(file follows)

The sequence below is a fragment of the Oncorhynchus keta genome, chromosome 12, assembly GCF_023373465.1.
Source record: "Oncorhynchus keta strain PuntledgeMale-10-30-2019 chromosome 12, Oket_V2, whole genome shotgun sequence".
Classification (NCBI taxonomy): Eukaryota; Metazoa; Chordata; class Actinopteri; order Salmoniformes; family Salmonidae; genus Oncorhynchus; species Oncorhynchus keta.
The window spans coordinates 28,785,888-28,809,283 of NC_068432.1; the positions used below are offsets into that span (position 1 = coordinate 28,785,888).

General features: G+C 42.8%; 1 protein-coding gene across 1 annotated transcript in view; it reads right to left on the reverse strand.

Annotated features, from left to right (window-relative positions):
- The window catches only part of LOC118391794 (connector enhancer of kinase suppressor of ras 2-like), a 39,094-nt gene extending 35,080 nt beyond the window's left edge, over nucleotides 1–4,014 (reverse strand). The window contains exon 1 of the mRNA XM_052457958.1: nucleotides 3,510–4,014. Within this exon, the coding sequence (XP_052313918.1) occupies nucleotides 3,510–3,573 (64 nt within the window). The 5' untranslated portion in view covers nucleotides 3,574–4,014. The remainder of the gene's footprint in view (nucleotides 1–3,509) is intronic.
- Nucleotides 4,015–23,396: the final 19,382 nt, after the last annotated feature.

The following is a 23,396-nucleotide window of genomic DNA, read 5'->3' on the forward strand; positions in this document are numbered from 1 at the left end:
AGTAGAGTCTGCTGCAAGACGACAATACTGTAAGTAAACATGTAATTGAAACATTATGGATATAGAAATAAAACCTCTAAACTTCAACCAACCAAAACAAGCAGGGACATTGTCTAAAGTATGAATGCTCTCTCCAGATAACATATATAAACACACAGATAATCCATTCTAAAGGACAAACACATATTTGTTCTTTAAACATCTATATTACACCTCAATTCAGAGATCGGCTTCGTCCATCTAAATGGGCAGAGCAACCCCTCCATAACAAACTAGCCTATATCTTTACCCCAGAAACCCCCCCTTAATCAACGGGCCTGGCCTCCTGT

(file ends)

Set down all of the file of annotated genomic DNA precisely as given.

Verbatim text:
The sequence below is a fragment of the Oncorhynchus keta genome, chromosome 12, assembly GCF_023373465.1.
Source record: "Oncorhynchus keta strain PuntledgeMale-10-30-2019 chromosome 12, Oket_V2, whole genome shotgun sequence".
Classification (NCBI taxonomy): Eukaryota; Metazoa; Chordata; class Actinopteri; order Salmoniformes; family Salmonidae; genus Oncorhynchus; species Oncorhynchus keta.
The window spans coordinates 28,785,888-28,809,283 of NC_068432.1; the positions used below are offsets into that span (position 1 = coordinate 28,785,888).

General features: G+C 42.8%; 1 protein-coding gene across 1 annotated transcript in view; it reads right to left on the reverse strand.

Annotated features, from left to right (window-relative positions):
- The window catches only part of LOC118391794 (connector enhancer of kinase suppressor of ras 2-like), a 39,094-nt gene extending 35,080 nt beyond the window's left edge, over nucleotides 1–4,014 (reverse strand). The window contains exon 1 of the mRNA XM_052457958.1: nucleotides 3,510–4,014. Within this exon, the coding sequence (XP_052313918.1) occupies nucleotides 3,510–3,573 (64 nt within the window). The 5' untranslated portion in view covers nucleotides 3,574–4,014. The remainder of the gene's footprint in view (nucleotides 1–3,509) is intronic.
- Nucleotides 4,015–23,396: the final 19,382 nt, after the last annotated feature.

The following is a 23,396-nucleotide window of genomic DNA, read 5'->3' on the forward strand; positions in this document are numbered from 1 at the left end:
AGTAGAGTCTGCTGCAAGACGACAATACTGTAAGTAAACATGTAATTGAAACATTATGGATATAGAAATAAAACCTCTAAACTTCAACCAACCAAAACAAGCAGGGACATTGTCTAAAGTATGAATGCTCTCTCCAGATAACATATATAAACACACAGATAATCCATTCTAAAGGACAAACACATATTTGTTCTTTAAACATCTATATTACACCTCAATTCAGAGATCGGCTTCGTCCATCTAAATGGGCAGAGCAACCCCTCCATAACAAACTAGCCTATATCTTTACCCCAGAAACCCCCCCTTAATCAACGGGCCTGGCCTCCTGT